World Trade Center Opens in New York City (1973)

With seven buildings and a shopping concourse, the World Trade Center in lower Manhattan was the largest commercial complex in the world before it was destroyed in the September 11, 2001, terrorist attacks. Its most prominent structures were the 110-story rectangular Twin Towers, which, at more than 1,360 ft (415 m) tall, were the tallest…

Great Falls Ski Club Mannequin Jump

In the zany sport of mannequin jumping, contestants build a mannequin—which could represent anything from SpongeBob SquarePants to a Ninja Turtle—and send it flying off a 15-foot ski jump. Hundreds of spectators come to watch the mannequins fly—and often self-destruct on the way down. The Great Falls Ski Club Mannequin Jump is held on the…

McKinley Morganfield, AKA Muddy Waters (1913)

As a teenager in Mississippi, Waters played traditional country blues, but after settling in Chicago in the 1940s, he switched to a more urban style with amplified instruments. He soon became known for his driving slide guitar technique and darkly expressive vocal style. From the 1950s on, Waters recorded, toured, and played various music festivals.…

Titian

Born around 1490, Titian was a leading Venetian Renaissance painter whose technique, particularly his brushwork, composition, and use of color, influenced generations of artists after him. He is known for his psychologically penetrating portraits as well as his depictions of religious and mythological scenes. What politician’s staff member once altered Titian’s Wikipedia page in a…

glasnost | Soviet government policy | Britannica.com

The Russian word glasnost, translated as “openness,” refers to the Soviet policy of open discussion of political and social issues. The policy was instituted by Soviet leader Mikhail Gorbachev in the late 1980s and began the democratization of the Soviet Union. Source: glasnost | Soviet government policy | Britannica.com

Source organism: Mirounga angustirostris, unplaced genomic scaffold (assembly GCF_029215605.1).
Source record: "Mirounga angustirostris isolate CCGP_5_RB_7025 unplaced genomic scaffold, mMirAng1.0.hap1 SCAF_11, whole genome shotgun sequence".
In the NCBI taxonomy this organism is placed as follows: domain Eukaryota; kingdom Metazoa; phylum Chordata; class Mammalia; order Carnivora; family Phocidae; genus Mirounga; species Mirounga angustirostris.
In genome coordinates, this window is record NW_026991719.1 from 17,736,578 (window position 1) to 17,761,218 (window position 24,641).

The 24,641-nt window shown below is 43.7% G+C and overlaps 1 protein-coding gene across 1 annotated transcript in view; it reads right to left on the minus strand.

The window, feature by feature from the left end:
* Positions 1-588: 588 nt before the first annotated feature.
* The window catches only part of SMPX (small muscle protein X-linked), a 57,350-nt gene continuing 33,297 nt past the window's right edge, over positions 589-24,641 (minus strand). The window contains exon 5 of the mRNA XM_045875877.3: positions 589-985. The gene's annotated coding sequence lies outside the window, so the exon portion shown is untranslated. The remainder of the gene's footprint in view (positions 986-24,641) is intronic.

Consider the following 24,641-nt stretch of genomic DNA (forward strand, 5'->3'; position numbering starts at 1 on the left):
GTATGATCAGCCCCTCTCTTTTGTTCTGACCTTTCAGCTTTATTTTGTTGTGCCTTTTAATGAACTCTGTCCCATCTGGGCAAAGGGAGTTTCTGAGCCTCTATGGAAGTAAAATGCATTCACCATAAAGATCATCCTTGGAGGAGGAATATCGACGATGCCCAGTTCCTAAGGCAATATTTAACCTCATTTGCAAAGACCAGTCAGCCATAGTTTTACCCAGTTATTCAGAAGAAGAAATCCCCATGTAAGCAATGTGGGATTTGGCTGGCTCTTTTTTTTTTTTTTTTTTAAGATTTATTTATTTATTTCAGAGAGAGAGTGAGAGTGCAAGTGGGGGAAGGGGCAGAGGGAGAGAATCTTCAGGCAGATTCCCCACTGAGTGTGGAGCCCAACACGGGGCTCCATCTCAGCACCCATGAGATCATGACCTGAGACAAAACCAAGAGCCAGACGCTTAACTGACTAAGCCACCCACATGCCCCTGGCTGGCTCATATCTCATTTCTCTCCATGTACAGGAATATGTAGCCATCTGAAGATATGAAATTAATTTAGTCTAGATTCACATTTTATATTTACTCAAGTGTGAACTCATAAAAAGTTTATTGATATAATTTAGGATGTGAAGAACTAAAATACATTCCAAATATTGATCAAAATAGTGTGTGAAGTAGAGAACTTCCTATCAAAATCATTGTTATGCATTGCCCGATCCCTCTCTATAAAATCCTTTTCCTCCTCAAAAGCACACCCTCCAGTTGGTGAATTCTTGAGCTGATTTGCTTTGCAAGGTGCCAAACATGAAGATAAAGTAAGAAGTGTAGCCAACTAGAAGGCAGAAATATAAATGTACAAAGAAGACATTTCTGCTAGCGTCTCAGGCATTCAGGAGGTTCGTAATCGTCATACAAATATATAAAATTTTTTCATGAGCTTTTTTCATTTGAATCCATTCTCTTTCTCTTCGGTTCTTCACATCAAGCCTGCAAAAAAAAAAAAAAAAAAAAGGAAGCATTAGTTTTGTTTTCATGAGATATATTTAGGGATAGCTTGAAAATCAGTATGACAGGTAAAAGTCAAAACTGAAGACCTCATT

April 4, 2020 – NATIONAL VITAMIN C DAY – NATIONAL SCHOOL LIBRARIAN DAY – NATIONAL HANDMADE DAY – NATIONAL LOVE OUR CHILDREN DAY – NATIONAL WALK AROUND THINGS DAY – NATIONAL EDUCATION AND SHARING DAY – JEEP 4X4 DAY – NATIONAL HUG A NEWSPERSON DAY – NATIONAL CHICKEN CORDON BLEU DAY

The post April 4, 2020 – NATIONAL VITAMIN C DAY – NATIONAL SCHOOL LIBRARIAN DAY – NATIONAL HANDMADE DAY – NATIONAL LOVE OUR CHILDREN DAY – NATIONAL WALK AROUND THINGS DAY – NATIONAL EDUCATION AND SHARING DAY – JEEP 4X4 DAY – NATIONAL HUG A NEWSPERSON DAY – NATIONAL CHICKEN CORDON BLEU DAY appeared first…

The Interpretation of Dreams

Dr. Sigmund Freud introduced his authoritative theory on why people dream and the true meaning of these dreams in his 1899 book The Interpretation of Dreams. In Freud’s view, all dreams are a form of wish fulfillment. They are the expression of desires that are ordinarily repressed—meaning hidden from consciousness—because they represent forbidden impulses. Even…

Henry Robinson Luce (1898)

One of the most powerful—and controversial—figures in the history of US journalism, Luce founded Time magazine in 1923 with former Yale classmate Briton Hadden. It was the first news-weekly in the US and is now the largest. Luce went on to launch a number of other highly successful magazines, including Fortune, Life, and Sports Illustrated.…

Oscar Wilde’s Libel Case Begins (1895)

When the marquess of Queensbury became convinced that his son, Alfred Douglas, was having an affair with Wilde, he began to rail against the author and playwright, publicly accusing Wilde of sodomy, a crime at the time. At Douglas’s urging, Wilde sued the marquess for libel. He not only lost the case, but was in…

Royal Easter Show